During the 1990s the drive of liberal peace efforts in the form of humanitarian intervention transformed the ways in which traditional development assistance operated in war and post-war situations.
From Somalia and Rwanda to Bosnia and Sri Lanka, conflict, security and development became more intertwined as more integrated programmes and interventions were advocated by the international community.
Conflict and Development, whilst serving as an in-depth introduction to key themes and context, questions the extent to which international aid has over-reached in seeking to engage more centrally in addressing the causes and consequences of violent conflict.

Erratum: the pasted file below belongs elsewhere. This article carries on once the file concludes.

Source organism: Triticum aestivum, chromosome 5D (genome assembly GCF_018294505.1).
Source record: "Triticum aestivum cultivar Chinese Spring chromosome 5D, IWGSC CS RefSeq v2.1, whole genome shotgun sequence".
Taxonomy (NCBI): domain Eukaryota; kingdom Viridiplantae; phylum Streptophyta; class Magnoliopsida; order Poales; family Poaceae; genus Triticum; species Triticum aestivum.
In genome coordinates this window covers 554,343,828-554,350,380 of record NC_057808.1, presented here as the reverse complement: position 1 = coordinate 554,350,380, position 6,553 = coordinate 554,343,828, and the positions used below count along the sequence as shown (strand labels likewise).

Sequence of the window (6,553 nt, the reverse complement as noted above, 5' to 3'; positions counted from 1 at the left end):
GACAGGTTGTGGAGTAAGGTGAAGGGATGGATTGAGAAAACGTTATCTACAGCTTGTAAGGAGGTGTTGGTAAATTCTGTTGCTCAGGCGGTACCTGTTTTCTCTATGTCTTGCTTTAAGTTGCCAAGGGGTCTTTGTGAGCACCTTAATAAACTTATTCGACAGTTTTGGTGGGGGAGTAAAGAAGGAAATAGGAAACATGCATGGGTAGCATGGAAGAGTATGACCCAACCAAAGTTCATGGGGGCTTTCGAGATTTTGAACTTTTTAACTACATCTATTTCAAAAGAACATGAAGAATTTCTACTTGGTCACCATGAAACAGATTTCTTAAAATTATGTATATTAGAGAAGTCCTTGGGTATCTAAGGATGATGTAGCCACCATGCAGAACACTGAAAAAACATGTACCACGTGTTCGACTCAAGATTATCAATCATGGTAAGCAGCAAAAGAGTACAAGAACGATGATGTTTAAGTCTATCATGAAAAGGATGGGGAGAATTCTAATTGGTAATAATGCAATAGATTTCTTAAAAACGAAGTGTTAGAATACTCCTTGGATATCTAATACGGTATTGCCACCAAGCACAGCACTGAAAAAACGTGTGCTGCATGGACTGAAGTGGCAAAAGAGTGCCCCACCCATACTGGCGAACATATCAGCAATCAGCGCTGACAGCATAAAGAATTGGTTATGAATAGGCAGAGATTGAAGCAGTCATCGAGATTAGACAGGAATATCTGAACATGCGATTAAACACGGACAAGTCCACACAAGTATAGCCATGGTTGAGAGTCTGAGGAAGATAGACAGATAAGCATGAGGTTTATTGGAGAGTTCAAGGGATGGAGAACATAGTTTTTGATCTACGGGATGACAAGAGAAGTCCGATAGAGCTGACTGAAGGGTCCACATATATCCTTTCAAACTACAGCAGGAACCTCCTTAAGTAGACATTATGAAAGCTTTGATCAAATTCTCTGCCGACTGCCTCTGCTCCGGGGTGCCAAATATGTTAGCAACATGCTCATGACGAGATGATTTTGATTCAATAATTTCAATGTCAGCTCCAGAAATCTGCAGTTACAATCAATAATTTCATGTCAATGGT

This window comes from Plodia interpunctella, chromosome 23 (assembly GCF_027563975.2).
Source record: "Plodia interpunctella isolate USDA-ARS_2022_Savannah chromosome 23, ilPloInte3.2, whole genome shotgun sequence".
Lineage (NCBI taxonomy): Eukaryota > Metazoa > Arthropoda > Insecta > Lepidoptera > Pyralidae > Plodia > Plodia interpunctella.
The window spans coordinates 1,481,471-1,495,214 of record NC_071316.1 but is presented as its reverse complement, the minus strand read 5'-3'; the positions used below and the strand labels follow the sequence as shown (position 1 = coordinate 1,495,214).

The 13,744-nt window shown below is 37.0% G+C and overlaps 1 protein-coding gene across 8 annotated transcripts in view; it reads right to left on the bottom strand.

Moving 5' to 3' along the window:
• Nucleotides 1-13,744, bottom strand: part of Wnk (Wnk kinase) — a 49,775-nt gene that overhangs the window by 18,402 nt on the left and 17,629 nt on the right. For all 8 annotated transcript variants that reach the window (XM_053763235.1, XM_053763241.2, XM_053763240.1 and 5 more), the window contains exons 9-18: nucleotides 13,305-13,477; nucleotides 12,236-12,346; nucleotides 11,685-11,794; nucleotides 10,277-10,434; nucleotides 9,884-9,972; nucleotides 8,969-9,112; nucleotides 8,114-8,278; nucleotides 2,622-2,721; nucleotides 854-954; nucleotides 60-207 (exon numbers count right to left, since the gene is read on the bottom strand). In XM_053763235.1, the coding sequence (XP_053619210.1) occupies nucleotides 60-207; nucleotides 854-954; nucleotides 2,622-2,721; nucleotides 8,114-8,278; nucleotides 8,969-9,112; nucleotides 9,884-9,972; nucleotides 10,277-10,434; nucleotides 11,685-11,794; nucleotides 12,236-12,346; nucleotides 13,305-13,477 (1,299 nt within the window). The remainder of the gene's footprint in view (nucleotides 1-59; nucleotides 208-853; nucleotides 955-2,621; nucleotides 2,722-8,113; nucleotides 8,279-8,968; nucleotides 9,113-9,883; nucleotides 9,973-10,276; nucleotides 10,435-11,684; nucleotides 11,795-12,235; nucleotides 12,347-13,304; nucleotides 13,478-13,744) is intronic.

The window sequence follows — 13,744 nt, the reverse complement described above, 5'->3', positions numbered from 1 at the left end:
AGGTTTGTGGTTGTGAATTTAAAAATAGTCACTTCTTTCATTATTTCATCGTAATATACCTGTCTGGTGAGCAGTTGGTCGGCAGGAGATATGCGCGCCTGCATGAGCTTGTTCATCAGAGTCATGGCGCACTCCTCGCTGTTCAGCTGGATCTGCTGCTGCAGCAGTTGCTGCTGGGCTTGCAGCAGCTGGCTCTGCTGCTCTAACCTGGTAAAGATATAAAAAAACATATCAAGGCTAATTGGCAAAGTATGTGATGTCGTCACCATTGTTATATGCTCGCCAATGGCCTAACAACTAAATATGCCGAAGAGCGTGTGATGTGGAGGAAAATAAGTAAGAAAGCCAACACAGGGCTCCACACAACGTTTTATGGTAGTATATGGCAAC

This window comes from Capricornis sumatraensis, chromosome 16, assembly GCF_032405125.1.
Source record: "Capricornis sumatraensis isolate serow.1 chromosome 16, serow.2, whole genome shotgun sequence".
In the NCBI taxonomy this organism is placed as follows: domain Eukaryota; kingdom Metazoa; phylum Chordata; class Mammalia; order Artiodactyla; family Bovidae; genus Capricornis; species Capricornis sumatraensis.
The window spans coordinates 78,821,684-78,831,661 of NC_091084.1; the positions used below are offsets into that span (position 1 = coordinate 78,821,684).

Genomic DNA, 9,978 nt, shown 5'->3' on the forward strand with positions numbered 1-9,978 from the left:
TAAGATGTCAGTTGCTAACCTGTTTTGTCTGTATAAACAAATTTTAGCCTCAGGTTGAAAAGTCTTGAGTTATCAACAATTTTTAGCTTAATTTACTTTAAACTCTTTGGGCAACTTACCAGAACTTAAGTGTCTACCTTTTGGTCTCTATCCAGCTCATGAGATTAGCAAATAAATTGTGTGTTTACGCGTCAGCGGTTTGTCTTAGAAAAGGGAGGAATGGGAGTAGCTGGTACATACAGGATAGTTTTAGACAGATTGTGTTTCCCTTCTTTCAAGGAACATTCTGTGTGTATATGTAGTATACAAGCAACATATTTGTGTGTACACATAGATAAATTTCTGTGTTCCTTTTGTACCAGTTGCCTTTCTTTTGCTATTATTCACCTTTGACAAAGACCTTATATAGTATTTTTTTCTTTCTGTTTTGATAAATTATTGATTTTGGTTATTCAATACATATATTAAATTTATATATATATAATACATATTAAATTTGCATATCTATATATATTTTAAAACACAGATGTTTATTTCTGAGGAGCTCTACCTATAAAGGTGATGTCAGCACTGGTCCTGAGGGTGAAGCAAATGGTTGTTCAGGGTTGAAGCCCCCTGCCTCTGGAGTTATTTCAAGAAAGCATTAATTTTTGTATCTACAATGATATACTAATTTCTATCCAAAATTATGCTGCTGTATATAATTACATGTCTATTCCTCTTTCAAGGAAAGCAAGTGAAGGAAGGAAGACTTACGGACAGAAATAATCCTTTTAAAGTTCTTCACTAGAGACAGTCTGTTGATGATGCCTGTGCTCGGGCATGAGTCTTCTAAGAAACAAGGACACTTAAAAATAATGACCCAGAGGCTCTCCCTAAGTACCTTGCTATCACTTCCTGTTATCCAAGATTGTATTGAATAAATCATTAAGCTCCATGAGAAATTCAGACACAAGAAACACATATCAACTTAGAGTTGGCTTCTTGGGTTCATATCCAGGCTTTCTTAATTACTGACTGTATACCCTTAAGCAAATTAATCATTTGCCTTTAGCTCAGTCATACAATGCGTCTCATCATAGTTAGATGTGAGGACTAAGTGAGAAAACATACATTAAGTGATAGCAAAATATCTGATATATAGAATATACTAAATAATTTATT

Using this framework, the author traces the evolution of the conflict and development agenda and explores the politics of aid and policymaking in relation to international conflict.
By taking a combined approach of theory, policy and practice this vital new book explores and comprehensively explains the impact of conflict on development and vice-versa through the series of concise thematic chapters.